Is this like when the Democrats insisted that Obama “tricked” Putin into “helping” on on Syria? The perversity of our foreign policy these days is astounding.

      • Brian Fr Langley

        Perverse barely describes it. Most folks think the Obama administration has reversed the 10 previous years of foreign policy gains. The truth is it’s closer to a 100 years. The reality is, the maps and world order drawn after WW1, (cemented by WW2), is now rapidly disintegrating. The world is swiftly approaching times as significantly dangerous as they were just prior to the conflagrations of the 20th century. Approaching (and attacking) a foe with thick walls, high towers and impregnable gates, is a far more daunting task, than approaching one who looks like the proverbial deer caught in the headlights. (which is liberal policy writ large)

  • gold7406

    It’s ironic, the divisiveness that exists in Iraq is carried out in the worst physical sense.
    The divisiveness here that exists here, is carried out in a nasty verbal context.
    Both created by a lack of vision and and the hallucinogenic fog of the demosphere.

  • cmacrider

    John: You said in part: “Presidents come into office taking on
    the world as they find it – not as they wish it would be.”

    Although that is true with every previous President , it unfortunately does not seem to be the case with Obama. Obama came into office under the belief that his perceptions of the world would be translated into the reality. Unfortunately the American people bought into the “perception is reality” mantra twice …. and the rest of the Western world now has to suffer the consequences.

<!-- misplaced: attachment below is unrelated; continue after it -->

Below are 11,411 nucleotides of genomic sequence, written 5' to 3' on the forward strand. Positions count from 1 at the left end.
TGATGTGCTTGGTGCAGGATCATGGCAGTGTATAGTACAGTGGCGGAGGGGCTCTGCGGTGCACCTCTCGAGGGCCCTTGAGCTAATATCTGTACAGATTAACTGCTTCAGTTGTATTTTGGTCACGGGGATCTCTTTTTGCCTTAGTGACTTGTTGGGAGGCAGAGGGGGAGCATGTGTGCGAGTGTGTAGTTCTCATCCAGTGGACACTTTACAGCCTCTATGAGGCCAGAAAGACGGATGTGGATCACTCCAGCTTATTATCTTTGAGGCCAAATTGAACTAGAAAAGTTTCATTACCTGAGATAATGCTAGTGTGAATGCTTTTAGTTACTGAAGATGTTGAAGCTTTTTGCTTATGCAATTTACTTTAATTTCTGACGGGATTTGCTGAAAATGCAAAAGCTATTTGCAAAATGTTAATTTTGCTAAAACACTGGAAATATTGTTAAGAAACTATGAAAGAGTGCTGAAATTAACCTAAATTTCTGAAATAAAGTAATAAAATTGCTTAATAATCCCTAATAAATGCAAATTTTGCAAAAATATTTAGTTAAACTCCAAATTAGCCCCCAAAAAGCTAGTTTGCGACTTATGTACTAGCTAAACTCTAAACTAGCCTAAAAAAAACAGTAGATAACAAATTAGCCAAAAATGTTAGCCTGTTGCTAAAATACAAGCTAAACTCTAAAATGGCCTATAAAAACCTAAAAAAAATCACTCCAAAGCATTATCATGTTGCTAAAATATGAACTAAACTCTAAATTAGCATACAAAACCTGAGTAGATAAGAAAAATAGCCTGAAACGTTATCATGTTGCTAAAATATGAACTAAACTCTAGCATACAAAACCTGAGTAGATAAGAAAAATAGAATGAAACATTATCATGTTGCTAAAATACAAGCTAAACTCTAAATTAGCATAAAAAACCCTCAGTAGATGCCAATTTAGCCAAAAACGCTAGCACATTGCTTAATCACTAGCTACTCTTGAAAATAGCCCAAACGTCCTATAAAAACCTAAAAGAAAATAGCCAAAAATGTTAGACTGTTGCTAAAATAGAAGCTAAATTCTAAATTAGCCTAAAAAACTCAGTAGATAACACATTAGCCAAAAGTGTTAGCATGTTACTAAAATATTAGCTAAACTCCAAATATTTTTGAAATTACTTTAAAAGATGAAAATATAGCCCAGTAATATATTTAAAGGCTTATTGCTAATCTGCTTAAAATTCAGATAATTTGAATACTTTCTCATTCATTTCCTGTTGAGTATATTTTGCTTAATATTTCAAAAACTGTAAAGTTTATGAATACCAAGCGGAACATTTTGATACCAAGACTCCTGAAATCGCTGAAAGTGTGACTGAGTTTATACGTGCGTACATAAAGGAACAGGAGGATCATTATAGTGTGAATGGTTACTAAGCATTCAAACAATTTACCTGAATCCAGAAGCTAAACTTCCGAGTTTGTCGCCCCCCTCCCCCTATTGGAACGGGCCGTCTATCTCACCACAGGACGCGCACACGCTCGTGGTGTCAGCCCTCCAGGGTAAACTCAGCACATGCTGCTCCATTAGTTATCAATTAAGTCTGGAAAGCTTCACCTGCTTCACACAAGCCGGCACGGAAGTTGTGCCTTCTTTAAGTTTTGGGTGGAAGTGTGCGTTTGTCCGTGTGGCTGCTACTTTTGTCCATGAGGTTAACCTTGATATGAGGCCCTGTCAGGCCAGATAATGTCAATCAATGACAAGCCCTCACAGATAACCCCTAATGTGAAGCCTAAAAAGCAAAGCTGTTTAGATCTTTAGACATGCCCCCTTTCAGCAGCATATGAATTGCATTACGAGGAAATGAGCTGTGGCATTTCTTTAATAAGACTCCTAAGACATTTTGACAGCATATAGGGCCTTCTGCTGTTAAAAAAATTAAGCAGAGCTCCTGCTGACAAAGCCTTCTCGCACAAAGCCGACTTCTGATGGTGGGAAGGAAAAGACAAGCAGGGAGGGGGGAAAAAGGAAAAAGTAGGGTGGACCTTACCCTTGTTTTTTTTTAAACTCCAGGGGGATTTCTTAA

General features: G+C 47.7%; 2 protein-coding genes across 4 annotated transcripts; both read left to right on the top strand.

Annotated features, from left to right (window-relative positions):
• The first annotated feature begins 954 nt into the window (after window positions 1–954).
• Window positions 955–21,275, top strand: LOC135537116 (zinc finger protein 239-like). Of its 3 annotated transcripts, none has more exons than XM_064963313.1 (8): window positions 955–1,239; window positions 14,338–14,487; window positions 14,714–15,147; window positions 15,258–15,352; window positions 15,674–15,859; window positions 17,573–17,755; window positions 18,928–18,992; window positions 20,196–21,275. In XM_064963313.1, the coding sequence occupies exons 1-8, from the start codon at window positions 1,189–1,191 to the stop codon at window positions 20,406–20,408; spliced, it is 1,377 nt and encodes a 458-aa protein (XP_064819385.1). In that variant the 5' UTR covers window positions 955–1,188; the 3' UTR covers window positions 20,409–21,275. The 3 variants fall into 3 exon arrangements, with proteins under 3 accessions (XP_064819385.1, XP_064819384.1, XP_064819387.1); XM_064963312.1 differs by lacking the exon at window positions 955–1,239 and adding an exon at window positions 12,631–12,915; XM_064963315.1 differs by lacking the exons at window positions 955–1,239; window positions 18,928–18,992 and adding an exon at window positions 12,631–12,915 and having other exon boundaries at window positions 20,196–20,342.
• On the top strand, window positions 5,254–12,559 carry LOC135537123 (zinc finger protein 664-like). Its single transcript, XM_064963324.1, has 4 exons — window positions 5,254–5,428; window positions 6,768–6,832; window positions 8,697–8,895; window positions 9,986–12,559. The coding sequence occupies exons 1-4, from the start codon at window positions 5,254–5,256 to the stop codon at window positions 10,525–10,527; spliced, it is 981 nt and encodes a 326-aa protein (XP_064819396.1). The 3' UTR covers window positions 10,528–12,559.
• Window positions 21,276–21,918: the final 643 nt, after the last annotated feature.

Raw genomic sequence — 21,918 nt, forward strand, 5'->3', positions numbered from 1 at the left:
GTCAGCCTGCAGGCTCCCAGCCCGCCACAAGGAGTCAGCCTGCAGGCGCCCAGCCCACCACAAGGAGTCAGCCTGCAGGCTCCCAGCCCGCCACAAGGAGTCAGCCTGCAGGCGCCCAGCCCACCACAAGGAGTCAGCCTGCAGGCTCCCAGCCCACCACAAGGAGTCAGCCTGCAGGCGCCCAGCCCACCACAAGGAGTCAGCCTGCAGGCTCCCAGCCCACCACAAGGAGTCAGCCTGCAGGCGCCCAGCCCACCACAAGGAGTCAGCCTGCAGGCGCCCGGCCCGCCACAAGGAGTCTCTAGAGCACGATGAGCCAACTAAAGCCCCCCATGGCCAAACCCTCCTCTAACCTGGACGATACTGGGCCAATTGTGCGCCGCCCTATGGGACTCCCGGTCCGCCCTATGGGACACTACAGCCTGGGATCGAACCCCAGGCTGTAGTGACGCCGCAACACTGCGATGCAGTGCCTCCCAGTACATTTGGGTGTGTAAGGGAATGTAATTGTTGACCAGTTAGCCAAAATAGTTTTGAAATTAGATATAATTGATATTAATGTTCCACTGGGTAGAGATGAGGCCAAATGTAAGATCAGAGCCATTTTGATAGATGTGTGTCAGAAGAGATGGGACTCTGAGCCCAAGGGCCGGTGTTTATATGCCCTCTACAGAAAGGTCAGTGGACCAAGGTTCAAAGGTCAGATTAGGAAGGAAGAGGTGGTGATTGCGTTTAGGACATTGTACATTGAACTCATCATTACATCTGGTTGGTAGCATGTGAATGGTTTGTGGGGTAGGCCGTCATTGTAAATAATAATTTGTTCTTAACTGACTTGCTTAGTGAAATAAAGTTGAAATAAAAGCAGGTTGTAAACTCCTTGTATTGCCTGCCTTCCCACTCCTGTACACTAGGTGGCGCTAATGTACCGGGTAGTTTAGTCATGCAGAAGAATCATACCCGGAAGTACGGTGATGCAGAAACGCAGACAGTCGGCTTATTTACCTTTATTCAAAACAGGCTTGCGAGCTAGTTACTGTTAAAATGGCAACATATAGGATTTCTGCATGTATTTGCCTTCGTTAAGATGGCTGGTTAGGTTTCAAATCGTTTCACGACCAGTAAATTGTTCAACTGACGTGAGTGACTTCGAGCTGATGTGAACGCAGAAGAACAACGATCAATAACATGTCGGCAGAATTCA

• http://johndalybooks.com/ John Daly

      Very true.

  • Benmaxcon

    I remember well how these same liberals swore to get us out of that hellhole Viet nam back in the early seventies. They got us out alright. To understand what happened after our complete abandonment of Indochina, watch “the Killing Fields.”
    Now they’re making a sequel. It’s called Iraq.

  • Tim Ned

    “Barack Obama will work with military commanders on the ground in Iraq and in consultation with the Iraqi government to end the ware safely and responsibly within 16 months.”

    Politicifact on August 20, 2010 rated Obama’s promise as one kept. The war was neither ended “safely” nor “responsibly”. Another campaign promise not met. I’m not counting on Politicifact to rewrite their ratings.

    • http://johndalybooks.com/ John Daly

      That’s a good point.

  • Kathie Ampela

    Cable news and internet bloggers didn’t exist in Harry Truman’s time, but it they did, you know they would have called Truman a war criminal. I put the mute button on when commentators have been blaming Bush for the latest developments in Iraq. It’s not worth wasting my time listening to it. They are offering a dissenting opinion which is what they are paid to do.

    Don’t blame Obama for the situation in Iraq, blame an instant gratification culture that accepts bumper sticker slogans at face value…it’s easy, lazy and cheap. They elected (and re-elected) Obama based on bumper sticker slogans rather than digging in and taking the long view. When they take their cars to the gas station this summer and gas prices are $5 they have no one but themselves to blame. ISIS now is the world’s richest terrorist organization thanks to the looting of the banks in Mosul. They have the motive, means and (with open borders) the opportunity to pull off the 9/11 sequel. We had containment and fragile victory in Iraq under Bush and now we have an Islamic calaphate under Obama. Gee, you can almost fit that on a bumper sticker!!

    • http://johndalybooks.com/ John Daly